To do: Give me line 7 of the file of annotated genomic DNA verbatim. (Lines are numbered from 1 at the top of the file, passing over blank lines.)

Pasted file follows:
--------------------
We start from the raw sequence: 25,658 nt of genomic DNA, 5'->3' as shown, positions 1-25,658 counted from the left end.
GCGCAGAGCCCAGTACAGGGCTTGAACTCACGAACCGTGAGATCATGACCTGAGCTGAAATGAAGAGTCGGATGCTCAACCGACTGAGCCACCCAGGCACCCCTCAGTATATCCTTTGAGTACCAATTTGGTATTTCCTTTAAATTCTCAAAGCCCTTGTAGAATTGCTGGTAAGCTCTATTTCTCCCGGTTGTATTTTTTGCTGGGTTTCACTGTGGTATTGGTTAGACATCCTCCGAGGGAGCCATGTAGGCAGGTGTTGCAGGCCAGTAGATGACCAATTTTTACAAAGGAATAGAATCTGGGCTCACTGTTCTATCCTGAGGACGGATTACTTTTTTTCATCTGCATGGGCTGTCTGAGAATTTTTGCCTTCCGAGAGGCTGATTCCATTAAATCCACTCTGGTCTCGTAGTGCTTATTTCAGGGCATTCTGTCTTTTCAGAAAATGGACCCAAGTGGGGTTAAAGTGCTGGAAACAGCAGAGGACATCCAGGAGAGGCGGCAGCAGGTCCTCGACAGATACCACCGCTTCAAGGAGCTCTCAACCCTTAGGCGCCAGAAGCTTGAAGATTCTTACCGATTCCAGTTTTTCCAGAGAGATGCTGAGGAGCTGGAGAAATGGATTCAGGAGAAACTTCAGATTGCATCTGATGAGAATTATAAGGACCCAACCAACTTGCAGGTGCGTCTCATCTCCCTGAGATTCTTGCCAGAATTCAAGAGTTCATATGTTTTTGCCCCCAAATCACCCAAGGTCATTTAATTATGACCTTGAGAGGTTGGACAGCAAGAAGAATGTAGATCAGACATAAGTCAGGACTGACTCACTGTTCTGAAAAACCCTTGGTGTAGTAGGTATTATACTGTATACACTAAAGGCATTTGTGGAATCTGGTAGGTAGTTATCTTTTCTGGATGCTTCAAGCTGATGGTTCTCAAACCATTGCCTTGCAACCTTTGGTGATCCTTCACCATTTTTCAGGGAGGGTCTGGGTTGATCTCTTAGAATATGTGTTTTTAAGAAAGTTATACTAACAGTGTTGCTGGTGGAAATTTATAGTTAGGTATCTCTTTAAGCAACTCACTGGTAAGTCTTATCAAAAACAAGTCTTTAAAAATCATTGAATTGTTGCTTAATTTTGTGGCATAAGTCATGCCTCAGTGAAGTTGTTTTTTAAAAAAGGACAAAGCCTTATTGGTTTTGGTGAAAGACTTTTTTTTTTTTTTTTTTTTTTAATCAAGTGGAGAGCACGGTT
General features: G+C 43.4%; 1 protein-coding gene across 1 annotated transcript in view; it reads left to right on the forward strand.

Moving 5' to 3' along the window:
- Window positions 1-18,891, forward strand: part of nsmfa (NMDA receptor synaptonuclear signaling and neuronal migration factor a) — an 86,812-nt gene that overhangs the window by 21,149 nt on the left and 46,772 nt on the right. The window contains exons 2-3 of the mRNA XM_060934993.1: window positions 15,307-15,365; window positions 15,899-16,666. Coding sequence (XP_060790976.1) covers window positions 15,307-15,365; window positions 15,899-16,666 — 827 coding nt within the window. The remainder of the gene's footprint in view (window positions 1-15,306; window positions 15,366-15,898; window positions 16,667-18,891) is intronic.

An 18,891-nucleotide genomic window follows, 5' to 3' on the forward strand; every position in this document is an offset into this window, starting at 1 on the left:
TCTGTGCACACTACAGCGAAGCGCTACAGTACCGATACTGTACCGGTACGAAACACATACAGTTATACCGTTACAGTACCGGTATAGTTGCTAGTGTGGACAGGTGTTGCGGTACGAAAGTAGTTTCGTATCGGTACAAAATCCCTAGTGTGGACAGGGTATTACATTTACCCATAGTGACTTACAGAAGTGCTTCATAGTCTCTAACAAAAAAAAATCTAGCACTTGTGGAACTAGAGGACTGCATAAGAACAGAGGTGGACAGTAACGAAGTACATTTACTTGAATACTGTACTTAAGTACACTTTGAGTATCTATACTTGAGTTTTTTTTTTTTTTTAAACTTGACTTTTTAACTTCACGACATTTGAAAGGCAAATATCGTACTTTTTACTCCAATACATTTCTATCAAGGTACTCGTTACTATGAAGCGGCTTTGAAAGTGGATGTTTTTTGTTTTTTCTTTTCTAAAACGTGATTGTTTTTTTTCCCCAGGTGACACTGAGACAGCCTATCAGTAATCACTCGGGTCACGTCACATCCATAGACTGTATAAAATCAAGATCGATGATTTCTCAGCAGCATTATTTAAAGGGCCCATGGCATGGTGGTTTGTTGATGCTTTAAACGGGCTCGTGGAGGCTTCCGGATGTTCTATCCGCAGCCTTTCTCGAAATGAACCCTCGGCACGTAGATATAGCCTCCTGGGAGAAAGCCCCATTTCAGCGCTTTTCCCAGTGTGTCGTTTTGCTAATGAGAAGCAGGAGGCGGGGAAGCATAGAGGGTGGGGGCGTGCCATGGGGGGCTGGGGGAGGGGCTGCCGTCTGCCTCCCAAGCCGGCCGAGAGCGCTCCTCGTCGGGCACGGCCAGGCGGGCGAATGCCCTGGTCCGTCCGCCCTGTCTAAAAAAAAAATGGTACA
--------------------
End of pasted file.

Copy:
TCTGTGCACACTACAGCGAAGCGCTACAGTACCGATACTGTACCGGTACGAAACACATACAGTTATACCGTTACAGTACCGGTATAGTTGCTAGTGTGGACAGGTGTTGCGGTACGAAAGTAGTTTCGTATCGGTACAAAATCCCTAGTGTGGACAGGGTATTACATTTACCCATAGTGACTTACAGAAGTGCTTCATAGTCTCTAACAAAAAAAAATCTAGCACTTGTGGAACTAGAGGACTGCATAAGAACAGAGGTGGACAGTAACGAAGTACATTTACTTGAATACTGTACTTAAGTACACTTTGAGTATCTATACTTGAGTTTTTTTTTTTTTTTAAACTTGACTTTTTAACTTCACGACATTTGAAAGGCAAATATCGTACTTTTTACTCCAATACATTTCTATCAAGGTACTCGTTACTATGAAGCGGCTTTGAAAGTGGATGTTTTTTGTTTTTTCTTTTCTAAAACGTGATTGTTTTTTTTCCCCAGGTGACACTGAGACAGCCTATCAGTAATCACTCGGGTCACGTCACATCCATAGACTGTATAAAATCAAGATCGATGATTTCTCAGCAGCATTATTTAAAGGGCCCATGGCATGGTGGTTTGTTGATGCTTTAAACGGGCTCGTGGAGGCTTCCGGATGTTCTATCCGCAGCCTTTCTCGAAATGAACCCTCGGCACGTAGATATAGCCTCCTGGGAGAAAGCCCCATTTCAGCGCTTTTCCCAGTGTGTCGTTTTGCTAATGAGAAGCAGGAGGCGGGGAAGCATAGAGGGTGGGGGCGTGCCATGGGGGGCTGGGGGAGGGGCTGCCGTCTGCCTCCCAAGCCGGCCGAGAGCGCTCCTCGTCGGGCACGGCCAGGCGGGCGAATGCCCTGGTCCGTCCGCCCTGTCTAAAAAAAAAATGGTACA